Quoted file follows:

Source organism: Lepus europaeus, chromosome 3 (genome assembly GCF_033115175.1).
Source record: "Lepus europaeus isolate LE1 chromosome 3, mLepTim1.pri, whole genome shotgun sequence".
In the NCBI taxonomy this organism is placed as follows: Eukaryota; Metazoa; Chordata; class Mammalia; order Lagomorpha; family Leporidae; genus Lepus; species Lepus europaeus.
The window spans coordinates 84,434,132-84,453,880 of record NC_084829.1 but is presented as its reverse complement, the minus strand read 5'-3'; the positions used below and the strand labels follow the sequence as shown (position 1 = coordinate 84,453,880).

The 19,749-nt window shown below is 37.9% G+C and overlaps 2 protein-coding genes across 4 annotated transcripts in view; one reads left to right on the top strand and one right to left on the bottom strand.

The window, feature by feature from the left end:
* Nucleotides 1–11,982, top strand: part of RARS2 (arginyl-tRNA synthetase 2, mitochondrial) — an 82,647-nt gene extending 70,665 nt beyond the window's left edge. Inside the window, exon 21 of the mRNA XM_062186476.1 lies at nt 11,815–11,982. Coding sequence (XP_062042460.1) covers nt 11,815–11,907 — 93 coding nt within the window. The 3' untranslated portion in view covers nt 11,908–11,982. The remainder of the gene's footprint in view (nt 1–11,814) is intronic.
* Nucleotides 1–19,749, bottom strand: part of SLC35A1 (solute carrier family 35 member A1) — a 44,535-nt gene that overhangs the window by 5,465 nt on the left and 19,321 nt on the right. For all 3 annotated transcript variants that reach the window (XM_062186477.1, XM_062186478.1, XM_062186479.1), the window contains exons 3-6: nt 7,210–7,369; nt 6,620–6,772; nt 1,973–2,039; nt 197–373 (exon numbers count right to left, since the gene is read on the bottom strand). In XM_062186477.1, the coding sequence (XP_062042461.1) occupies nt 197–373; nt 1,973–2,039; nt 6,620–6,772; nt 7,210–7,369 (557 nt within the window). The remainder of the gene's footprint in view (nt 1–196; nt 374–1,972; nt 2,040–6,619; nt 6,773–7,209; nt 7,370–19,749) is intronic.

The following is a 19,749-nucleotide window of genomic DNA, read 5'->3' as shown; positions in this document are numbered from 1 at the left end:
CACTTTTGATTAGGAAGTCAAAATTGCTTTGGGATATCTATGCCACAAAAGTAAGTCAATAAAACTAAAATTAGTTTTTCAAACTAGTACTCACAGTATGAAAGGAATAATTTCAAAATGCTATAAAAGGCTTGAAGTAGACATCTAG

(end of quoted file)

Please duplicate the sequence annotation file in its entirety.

Source organism: Lepus europaeus, chromosome 3 (genome assembly GCF_033115175.1).
Source record: "Lepus europaeus isolate LE1 chromosome 3, mLepTim1.pri, whole genome shotgun sequence".
In the NCBI taxonomy this organism is placed as follows: Eukaryota; Metazoa; Chordata; class Mammalia; order Lagomorpha; family Leporidae; genus Lepus; species Lepus europaeus.
The window spans coordinates 84,434,132-84,453,880 of record NC_084829.1 but is presented as its reverse complement, the minus strand read 5'-3'; the positions used below and the strand labels follow the sequence as shown (position 1 = coordinate 84,453,880).

The 19,749-nt window shown below is 37.9% G+C and overlaps 2 protein-coding genes across 4 annotated transcripts in view; one reads left to right on the top strand and one right to left on the bottom strand.

The window, feature by feature from the left end:
* Nucleotides 1–11,982, top strand: part of RARS2 (arginyl-tRNA synthetase 2, mitochondrial) — an 82,647-nt gene extending 70,665 nt beyond the window's left edge. Inside the window, exon 21 of the mRNA XM_062186476.1 lies at nt 11,815–11,982. Coding sequence (XP_062042460.1) covers nt 11,815–11,907 — 93 coding nt within the window. The 3' untranslated portion in view covers nt 11,908–11,982. The remainder of the gene's footprint in view (nt 1–11,814) is intronic.
* Nucleotides 1–19,749, bottom strand: part of SLC35A1 (solute carrier family 35 member A1) — a 44,535-nt gene that overhangs the window by 5,465 nt on the left and 19,321 nt on the right. For all 3 annotated transcript variants that reach the window (XM_062186477.1, XM_062186478.1, XM_062186479.1), the window contains exons 3-6: nt 7,210–7,369; nt 6,620–6,772; nt 1,973–2,039; nt 197–373 (exon numbers count right to left, since the gene is read on the bottom strand). In XM_062186477.1, the coding sequence (XP_062042461.1) occupies nt 197–373; nt 1,973–2,039; nt 6,620–6,772; nt 7,210–7,369 (557 nt within the window). The remainder of the gene's footprint in view (nt 1–196; nt 374–1,972; nt 2,040–6,619; nt 6,773–7,209; nt 7,370–19,749) is intronic.

The following is a 19,749-nucleotide window of genomic DNA, read 5'->3' as shown; positions in this document are numbered from 1 at the left end:
CACTTTTGATTAGGAAGTCAAAATTGCTTTGGGATATCTATGCCACAAAAGTAAGTCAATAAAACTAAAATTAGTTTTTCAAACTAGTACTCACAGTATGAAAGGAATAATTTCAAAATGCTATAAAAGGCTTGAAGTAGACATCTAG